Any mom who has faced a breastfeeding challenge will tell you how traumatic it can be. Feeling like your body isn’t working – or that you are failing your baby in some way – cuts right to your core. In the end, whatever happens with breastfeeding, everything will work out just fine (promise!), and you are good mom, without a doubt. But in those moments when things are going haywire, it can be an emotionally devastating experience.
One of the top reasons for breastfeeding difficulties is the presumption – true or not – that your baby is not getting enough milk. When your baby is first born, you produce a milk called colostrum, which has everything your baby needs, but it only comes out in droplets at first. Most moms have their full supply “come in” a few days after birth – but even then, it can be hard to feel assured that your baby is really getting enough of it.
For seven years, I worked with breastfeeding moms (as a breastfeeding counselor and then lactation consultant), and I will tell you that one of the best gauges we have to measure whether your baby is getting enough milk is by checking their weight gain. It’s normal for newborns to lose a little weight in the first few days after birth (they have lot of peeing and pooping to do!), but within a few days, you want to see that the baby is starting to gain weight.
When they are not gaining weight – or worse yet, losing weight – everyone starts to get nervous. And in some cases, there is cause for alarm. Babies need to eat, for sure, and being irresponsible about making sure they are fed is a dangerous business indeed.
However, there are often cases (and I have seen quite a few) where the conclusion is drawn way too soon that a baby is not getting enough milk, and a baby is supplemented with formula before a mother has had a chance to establish breastfeeding. (To be clear: formula is not a problem if that is what a mother chooses to do, but for mothers who are determined to breastfeed exclusively, formula can decrease their milk supply.)
There are a lot of reasons why a baby would not be gaining weight – too many to go into here. However, there is one that is not very well known, but is a frequent cause of newborn weight loss. And because of it, mothers are often incorrectly told that their baby has lost too much weight and must be supplemented with formula.
Here’s the deal. You know how moms are frequently given IV fluids during labor? Well, it turns out that if you were given these fluids close to the time that you gave birth, your baby’s birthweight may have actually been inflated as a result of the excess fluid in utero.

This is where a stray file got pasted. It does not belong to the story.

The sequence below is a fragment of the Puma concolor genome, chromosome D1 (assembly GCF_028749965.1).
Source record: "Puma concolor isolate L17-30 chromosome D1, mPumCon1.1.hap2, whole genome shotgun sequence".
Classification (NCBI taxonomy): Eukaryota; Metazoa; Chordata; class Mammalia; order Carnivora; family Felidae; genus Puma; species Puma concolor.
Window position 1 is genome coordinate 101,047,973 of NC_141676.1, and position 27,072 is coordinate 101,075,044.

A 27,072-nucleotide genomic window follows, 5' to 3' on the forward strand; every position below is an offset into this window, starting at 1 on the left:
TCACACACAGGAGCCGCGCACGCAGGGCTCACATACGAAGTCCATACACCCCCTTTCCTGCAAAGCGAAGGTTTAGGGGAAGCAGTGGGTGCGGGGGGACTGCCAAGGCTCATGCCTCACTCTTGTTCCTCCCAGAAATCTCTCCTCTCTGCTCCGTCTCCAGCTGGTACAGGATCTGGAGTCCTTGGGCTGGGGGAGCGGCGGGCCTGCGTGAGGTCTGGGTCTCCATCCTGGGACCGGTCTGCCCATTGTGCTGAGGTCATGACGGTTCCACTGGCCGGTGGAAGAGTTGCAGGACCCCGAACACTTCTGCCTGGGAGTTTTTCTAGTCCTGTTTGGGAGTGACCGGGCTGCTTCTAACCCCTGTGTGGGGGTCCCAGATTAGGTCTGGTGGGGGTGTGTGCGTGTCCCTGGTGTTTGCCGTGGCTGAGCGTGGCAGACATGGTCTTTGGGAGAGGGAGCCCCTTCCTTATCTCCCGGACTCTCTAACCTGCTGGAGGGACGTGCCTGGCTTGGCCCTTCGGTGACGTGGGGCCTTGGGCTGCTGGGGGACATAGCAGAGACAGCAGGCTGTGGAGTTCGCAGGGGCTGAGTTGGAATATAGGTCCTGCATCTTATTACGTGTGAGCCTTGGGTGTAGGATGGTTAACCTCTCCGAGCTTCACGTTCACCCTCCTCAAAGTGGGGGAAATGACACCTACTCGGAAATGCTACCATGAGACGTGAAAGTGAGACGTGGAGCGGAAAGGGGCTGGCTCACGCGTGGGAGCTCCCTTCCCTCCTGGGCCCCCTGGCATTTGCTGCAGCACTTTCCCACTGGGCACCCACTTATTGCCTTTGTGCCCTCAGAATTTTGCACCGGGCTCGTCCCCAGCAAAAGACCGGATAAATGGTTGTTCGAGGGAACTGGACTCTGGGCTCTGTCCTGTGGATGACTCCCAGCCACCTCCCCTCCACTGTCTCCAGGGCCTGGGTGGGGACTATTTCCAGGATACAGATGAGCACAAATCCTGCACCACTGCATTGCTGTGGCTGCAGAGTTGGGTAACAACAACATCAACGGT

That means that when your baby was weighed at birth, and that weight was compared to their weight just a few days later, it looked like they lost too much weight, when in reality they only lost those excess fluids they retained because of their mom’s IV.
A study in the International Breastfeeding Journal lays it all out. The researchers say that for the fluids to affect the baby in this way, they generally need to be given within about 2 hours before birth – and they indeed found that these babies birthweights were inflated.
Interestingly, within those first 24 hours, say the study authors, a baby will have lost all the excess fluids. And so their recommendation is that babies whose moms have IV fluids be weighed at the 24-hour mark rather than at birth to get a more accurate birth weight. This 24-hour weight can be then compared to their weight a few days later to determine if they are getting enough to eat.
The Academy of American Pediatrics (AAP) came to a similar conclusion in a study they released in 2010. They found the excess weight loss (EWL) for breastfed babies was often related to a mom’s IV fluid intake during labor.
“EWL was more common in this population than reported previously and was independently related to intrapartum fluid balance,” write the AAP. “This suggests that intrapartum fluid administration can cause fetal volume expansion and greater fluid loss after birth, although other mechanisms are possible.”
So what does this mean to the average breastfeeding mama?
Well, it’s important to know breastfeeding difficulties are usually a little complicated and often have more than one cause, so you can’t always point to one thing and say, “Oh, so that’s why!”
I definitely don’t recommend you self-diagnose, but anyone who is facing breastfeeding difficulties make an appointment with a lactation consultant or a call a volunteer breastfeeding counselor, like La Leche League.
That said, if you or someone you know has a baby who has lost too much weight and you are aware that you got IV fluids in the hours leading up to the birth, it’s definitely something you should bring up with your doctor or healthcare provider.
Some providers will already know to look into this factor (yay!), but unfortunately, not all are up to date, so it is worth bringing up. You can even show them the studies mentioned above to jump start the conversation.
Most of all, if you are experiencing any breastfeeding difficulties, please know that there is almost always a way to solve them, and there are great people out there willing and able to help you. And know, too, that breastfeeding success looks different for every mom out there, every drop counts – and whatever happens, you are a fantastic mama.
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